Elkin: PA Intransigence Works in Israel's Favor

The PA refuses to compromise in any way in negotiations - but this actually works in Israel's favor, according to Deputy Foreign Minister.

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David Lev,

Deputy Foreign Minister Ze'ev Elkin
Deputy Foreign Minister Ze'ev Elkin
Flash 90

The Palestinian Authority refuses to compromise in any way whatsoever in negotiations with Israel, maintaining its demands for a full Israeli withdrawal from all lands liberated in 1967, establishment of Jerusalem as the capital of a Palestinian state, and a full return to their original homes the families that fled Israel when it was established in 1948.

While that is disappointing to many Israelis, it is helpful to Israelis who do not want to surrender large parts of the Land of Israel for the establishment of what would surely be a Hamas-style terrorist state in the heartland of Israel, said Deputy Foreign Minister Zeev Elkin. “The stubbornness of the Palestinian Authority sometimes helps,” he said, comparing the refusal to bend in negotiations with Israel to the hard-heartedness of the Biblical Pharaoh – a hard-heartedness that eventually freed the Jews from being enslaved to him.

Elkin spoke to Arutz Sheva as commentators, politicians, and pundits analyzed the latest proposals being bandied about by U.S. Secretary of State John Kerry, as secret talks between Israel and the PA continue. Over the past few days, speculation has risen regarding the possibility that the government coalition could experience tension in the wake of a possible agreement, with Finance Minister Yair Lapid saying Sunday night that any coalition partner that would not support a final-status arrangement with the PA has no place in the government.

“I am not sure that anything is actually happening, because the talks are secret,” Elkin said. “But I would not go out on a limb and say that everything is fine.” With the negotiations, by all accounts, still leaving many important issues as yet unexplored, Elkin said that he would probably tend to agree that little, if anything, would result from the current round of talks.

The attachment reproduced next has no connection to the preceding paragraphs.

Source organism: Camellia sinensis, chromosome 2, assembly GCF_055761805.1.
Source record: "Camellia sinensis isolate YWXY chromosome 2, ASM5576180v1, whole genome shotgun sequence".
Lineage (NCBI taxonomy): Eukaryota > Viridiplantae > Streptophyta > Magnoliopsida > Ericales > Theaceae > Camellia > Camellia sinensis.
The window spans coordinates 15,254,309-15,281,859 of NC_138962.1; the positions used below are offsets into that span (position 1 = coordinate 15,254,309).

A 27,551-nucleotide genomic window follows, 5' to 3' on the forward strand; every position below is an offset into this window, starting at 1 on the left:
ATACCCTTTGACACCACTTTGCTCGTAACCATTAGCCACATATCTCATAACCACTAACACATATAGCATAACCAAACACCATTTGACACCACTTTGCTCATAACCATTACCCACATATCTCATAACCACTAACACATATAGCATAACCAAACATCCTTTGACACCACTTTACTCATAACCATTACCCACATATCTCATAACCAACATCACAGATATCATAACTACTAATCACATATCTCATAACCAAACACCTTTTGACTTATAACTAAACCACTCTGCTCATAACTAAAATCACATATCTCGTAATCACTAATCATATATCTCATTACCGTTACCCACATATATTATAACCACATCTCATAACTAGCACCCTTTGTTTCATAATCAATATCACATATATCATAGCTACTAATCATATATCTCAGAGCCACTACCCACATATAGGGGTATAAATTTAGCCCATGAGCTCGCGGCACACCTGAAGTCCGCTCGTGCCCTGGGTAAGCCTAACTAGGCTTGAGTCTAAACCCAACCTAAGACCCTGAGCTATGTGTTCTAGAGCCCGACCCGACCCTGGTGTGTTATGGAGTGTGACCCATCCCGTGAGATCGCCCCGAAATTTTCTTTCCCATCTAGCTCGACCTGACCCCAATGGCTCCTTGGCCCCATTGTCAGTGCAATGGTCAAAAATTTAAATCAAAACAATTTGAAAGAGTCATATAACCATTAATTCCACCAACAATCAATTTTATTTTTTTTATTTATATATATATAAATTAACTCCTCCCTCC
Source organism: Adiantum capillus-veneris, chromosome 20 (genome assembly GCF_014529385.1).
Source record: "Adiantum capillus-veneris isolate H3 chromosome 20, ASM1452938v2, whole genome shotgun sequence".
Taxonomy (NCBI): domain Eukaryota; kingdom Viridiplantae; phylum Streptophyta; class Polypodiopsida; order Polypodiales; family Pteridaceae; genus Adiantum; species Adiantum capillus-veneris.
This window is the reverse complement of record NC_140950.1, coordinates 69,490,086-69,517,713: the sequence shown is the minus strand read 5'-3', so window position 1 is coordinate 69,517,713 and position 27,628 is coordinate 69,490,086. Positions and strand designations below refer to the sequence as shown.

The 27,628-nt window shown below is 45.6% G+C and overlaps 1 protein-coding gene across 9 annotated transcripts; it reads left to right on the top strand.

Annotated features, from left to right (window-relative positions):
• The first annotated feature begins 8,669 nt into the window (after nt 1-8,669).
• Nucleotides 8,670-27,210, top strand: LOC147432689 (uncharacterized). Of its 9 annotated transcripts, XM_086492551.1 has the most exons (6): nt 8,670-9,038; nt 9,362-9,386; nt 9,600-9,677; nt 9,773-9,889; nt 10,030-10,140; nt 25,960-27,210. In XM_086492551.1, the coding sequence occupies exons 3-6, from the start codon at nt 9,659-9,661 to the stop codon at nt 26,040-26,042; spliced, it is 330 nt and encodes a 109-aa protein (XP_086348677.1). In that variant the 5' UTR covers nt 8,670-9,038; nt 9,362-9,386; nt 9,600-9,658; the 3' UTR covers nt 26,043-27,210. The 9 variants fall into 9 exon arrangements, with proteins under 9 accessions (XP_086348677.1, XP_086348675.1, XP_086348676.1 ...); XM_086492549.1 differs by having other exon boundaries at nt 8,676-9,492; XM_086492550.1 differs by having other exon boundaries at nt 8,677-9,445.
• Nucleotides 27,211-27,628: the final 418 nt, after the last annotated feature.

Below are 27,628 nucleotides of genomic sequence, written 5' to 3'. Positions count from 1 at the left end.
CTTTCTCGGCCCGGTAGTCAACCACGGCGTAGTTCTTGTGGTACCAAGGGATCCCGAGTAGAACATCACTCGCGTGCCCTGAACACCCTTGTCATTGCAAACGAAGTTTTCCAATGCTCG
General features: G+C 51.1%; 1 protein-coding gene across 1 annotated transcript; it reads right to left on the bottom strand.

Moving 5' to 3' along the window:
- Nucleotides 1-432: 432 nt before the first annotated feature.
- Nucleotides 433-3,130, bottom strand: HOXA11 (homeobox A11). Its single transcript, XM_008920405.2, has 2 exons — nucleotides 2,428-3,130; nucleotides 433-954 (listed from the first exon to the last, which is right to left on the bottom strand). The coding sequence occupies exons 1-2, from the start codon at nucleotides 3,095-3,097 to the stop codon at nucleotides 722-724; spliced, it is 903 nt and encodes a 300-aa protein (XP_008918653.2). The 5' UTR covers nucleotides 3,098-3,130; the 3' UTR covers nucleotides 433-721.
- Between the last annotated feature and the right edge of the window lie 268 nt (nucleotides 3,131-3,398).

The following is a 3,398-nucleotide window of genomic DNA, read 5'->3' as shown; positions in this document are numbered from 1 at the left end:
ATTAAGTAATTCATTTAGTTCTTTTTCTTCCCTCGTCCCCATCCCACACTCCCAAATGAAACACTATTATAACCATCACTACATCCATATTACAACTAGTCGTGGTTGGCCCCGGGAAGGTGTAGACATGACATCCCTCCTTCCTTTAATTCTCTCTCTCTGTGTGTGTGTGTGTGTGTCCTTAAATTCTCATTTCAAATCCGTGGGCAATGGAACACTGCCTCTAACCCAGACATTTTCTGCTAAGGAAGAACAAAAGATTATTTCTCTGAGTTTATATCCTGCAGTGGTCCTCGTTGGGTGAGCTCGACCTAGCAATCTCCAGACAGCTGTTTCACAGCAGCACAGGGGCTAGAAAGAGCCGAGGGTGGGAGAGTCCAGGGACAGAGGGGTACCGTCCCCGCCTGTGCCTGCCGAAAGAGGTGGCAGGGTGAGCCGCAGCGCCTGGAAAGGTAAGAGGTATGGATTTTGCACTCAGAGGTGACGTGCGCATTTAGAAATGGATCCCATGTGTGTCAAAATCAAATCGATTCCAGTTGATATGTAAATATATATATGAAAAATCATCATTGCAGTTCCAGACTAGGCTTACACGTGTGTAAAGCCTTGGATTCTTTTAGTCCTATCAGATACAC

However, he said, there were positive signs for Israel in the current negotiations. Among the signs is a greater willingness in Europe and the U.S. to demand PA concessions in the talks, after spending several months focusing pressure exclusively on the Jewish state. The PA continues its demands for full Israeli withdrawals from all of Judea and Samaria as well as from Jerusalem, and the inundation of Israel by descendants of Arabs who fled Israel in 1948.

Israel, he said, through patient explanation of the facts and effective presentations, has succeeded in presenting its case – that the PA's positions are unreasonable, and that negotiations need to be a two-way street. Moreover, the PA uses international donations to support terrorism, and that the PA continues its incitement against Israel, Elkin said.

With that, Elkin added, Israel needs to realize that Kerry and his boss, President Obama, have put their names on the line in sponsoring negotiations – and that Israel may be in the line of fire of American pressure to concede more than is wise to the PA.

Elkin said that Israel was treading a fine line in its relationship with the U.S. regarding the talks. “We will do whatever we can to keep Israelis safe, and if we can do this without clashing with the Americans, that would be best,” he said.

“No one wants to fight, especially in public. But if in the end we have no choice and there is a clash between Israel's security and America's demands, Prime Minister Netanyahu will have to stand up for Israel's interests. It saddens me that this very clear fact is not clear to many in Israel, both in the opposition and coalition,” he added.